Summary: Beyond all of the cultural reasons to come to Easter worship, we come to know that our lives are anchored. But it’s hard to know. Job points the way by affirming a redeemer despite the lack of evidence. Today we know a living redeemer, life changer.
If I were to ask you why you’ve come here today, how would
you answer? Tell the truth, now; you’re in church. What do
you expect and why are you here today?
I’d guess that a number of us would give out what Mayor
Williams calls the all-too-typical D. C. government
employee’s answer: “Idnno.” But I am betting that you do
know. What do you expect and why are you here today?
Now if the truth be told, some of us would have to say, “I’m
here because it’s the custom, it’s the thing to do, it’s Easter,
and that’s what normal folks do on Easter. They go to
church. I am here to do my nod to God.” And if you were to
say that, I would reply, “Sorry, but that doesn’t get it. A nod
to God and a couple of dollars will get you a subway ride, but
nothing more.” I would tell you that I think you really have
come for more than that.
So, if I were to keep on asking why you’ve come today, some
would say, “I’m here to keep peace in the family. My wife
said to me, ‘You could make me a little happier if you would
show up at church once in a while’ and so I’m here to satisfy
her. Besides, if I didn’t come, I might not get any Easter
dinner. So I don’t have any expectations other than for a
short service. I’m just here because she who must be
obeyed insisted on it.” And if you were to say that, I would
reply, “Sorry, but that doesn’t get it either. God does not like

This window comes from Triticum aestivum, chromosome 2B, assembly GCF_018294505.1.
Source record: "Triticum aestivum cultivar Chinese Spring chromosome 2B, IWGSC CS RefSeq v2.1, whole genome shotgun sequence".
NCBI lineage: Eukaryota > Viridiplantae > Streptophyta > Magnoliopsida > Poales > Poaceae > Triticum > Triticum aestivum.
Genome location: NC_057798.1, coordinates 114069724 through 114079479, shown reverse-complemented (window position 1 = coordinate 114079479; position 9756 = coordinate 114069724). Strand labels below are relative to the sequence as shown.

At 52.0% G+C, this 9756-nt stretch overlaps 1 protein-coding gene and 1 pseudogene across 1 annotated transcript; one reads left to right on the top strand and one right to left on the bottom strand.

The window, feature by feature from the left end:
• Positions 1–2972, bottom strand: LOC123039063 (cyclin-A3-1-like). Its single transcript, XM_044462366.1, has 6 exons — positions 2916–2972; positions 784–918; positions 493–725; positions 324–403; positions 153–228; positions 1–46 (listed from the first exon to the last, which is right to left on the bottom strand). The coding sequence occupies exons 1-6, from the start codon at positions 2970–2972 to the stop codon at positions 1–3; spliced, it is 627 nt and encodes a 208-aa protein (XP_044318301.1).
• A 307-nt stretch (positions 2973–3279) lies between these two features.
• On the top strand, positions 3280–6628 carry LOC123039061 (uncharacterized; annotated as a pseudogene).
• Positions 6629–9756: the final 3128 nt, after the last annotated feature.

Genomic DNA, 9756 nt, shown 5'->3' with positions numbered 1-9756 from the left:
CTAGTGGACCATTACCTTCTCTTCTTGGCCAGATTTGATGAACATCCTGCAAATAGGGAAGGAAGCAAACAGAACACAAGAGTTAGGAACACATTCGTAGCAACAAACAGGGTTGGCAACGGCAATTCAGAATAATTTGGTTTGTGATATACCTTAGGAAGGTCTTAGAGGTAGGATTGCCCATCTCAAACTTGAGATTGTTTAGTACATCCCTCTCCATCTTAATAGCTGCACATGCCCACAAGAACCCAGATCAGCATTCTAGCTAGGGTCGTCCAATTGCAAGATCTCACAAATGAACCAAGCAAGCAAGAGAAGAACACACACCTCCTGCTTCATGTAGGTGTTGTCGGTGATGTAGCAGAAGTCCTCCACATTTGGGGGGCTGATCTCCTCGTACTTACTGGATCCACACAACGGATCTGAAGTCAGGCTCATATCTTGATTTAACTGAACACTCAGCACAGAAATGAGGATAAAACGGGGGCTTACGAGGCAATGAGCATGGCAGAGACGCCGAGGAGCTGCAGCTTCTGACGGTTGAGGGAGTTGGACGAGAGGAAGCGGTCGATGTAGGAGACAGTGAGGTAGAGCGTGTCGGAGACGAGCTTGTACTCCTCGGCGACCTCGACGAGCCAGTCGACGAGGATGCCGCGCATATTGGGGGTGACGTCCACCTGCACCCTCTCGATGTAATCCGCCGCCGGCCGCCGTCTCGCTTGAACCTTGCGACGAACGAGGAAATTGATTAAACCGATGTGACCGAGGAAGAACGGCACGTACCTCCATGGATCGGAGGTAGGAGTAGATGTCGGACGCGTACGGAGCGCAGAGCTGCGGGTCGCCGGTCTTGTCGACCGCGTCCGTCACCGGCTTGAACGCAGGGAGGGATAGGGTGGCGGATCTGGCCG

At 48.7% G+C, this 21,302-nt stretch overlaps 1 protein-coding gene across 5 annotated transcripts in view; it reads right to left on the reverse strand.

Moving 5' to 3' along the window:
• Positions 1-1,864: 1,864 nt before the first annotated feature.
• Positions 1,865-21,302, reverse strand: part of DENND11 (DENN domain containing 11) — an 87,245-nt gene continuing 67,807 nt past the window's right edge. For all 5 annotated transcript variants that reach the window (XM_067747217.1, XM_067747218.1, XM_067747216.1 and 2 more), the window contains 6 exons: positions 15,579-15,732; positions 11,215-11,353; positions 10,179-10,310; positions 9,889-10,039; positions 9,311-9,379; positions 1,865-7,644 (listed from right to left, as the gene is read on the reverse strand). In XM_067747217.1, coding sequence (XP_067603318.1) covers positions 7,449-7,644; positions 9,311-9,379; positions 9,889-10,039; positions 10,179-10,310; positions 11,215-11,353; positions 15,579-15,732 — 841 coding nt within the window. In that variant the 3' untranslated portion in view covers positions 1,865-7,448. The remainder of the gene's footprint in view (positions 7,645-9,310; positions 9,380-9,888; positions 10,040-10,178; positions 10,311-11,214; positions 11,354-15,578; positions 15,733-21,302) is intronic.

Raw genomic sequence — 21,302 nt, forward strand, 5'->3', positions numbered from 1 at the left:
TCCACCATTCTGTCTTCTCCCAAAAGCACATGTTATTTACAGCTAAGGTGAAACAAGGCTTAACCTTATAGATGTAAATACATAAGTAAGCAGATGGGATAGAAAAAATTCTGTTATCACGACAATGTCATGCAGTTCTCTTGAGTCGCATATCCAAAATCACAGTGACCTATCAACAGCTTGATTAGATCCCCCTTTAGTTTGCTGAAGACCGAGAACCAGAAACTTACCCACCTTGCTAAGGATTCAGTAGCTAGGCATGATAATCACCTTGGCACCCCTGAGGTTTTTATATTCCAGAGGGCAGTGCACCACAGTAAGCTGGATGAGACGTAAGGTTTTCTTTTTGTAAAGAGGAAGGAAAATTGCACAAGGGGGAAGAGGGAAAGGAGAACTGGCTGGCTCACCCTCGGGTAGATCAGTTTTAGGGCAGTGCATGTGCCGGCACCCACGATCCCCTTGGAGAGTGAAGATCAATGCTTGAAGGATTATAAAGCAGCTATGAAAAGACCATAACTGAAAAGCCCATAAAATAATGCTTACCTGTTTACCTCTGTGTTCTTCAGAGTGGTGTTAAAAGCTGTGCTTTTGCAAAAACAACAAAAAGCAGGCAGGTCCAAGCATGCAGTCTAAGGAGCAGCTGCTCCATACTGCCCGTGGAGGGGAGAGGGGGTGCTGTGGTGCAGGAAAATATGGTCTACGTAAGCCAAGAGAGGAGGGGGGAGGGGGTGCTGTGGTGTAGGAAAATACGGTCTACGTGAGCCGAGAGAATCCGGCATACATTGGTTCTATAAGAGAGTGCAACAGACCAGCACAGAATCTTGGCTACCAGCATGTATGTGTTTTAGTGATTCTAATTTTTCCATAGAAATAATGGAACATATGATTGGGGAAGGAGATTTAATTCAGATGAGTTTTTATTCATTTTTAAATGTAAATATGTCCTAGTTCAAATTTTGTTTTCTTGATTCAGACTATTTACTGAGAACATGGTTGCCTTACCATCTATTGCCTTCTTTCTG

being second best, and does not appreciate being used as a
pawn to settle disputes. So if you just brought your body and
left your heart at home, well, go home and join your heart.”
But having delivered myself of that, I would still tell you that I
think you have come for more than that.
“Well, pastor, if you are asking me what I expect from the
service, I’d say I want to feel something. I want it to be at
least a little bit exciting. I want the choir to thrill me with its
music and I want you to lift me out of my slumbers. Maybe
you can even coax an ‘Amen’ out of me. I want to feel
And to that I would have an answer too. I would say, “Yes. I
think you do want to feel something. But I think you want
more than emotion. I think you want more than excitement.
I think you want more than rousing music and oratorical
thrills. I think you want to know. I think you have come here
this morning to know, for yourself, that your lives are
connected to something secure. I think that you want to
know that your lives are rooted and grounded in something
certain. I believe that you want to know that your life is
valued by an eternal God, who cannot be shaken and whose
purposes are clear.
I believe that you and I come to worship because at rock
bottom we need to know that our lives mean something. We
need to know that somebody is minding the store.
The truth is that it’s hard to know anything for certain, isn’t it?
It’s hard to be sure about anything at all. It’s hard to know
that the things we’ve done will make any difference. It’s hard
to know that the things we’ve created will stand. If we didn’t
recognize that before nine-eleven, we certainly do now.
Who would have thought that those immense Twin Towers
would have tumbled so quickly? Who knew, before that day,
that much would be forever changed? It’s hard to know
these things for certain.
It’s hard to know even at the personal level, even the
simplest things. Yesterday I came home and noticed a pie
sitting out on the stove. I didn’t think anything of it until my
wife came into the kitchen and said, “Why did you take that
pie out of the refrigerator?”. I said, “But I didn’t. It was just
there.” And she said, “No it wasn’t; I put it away.” And back
and forth it went like that until now neither one of us knows
who moved the pie! You see, it’s hard to know anything for
real! (But of course one thing I do know, and that is I know
where I would like to put it, and it isn’t on the stove or in the
refrigerator, either one!).
It’s hard to know very much in this complex world. Nothing is
simple. Young Sally asked her father what looked like a
math question. “If one man can load one hundred boxes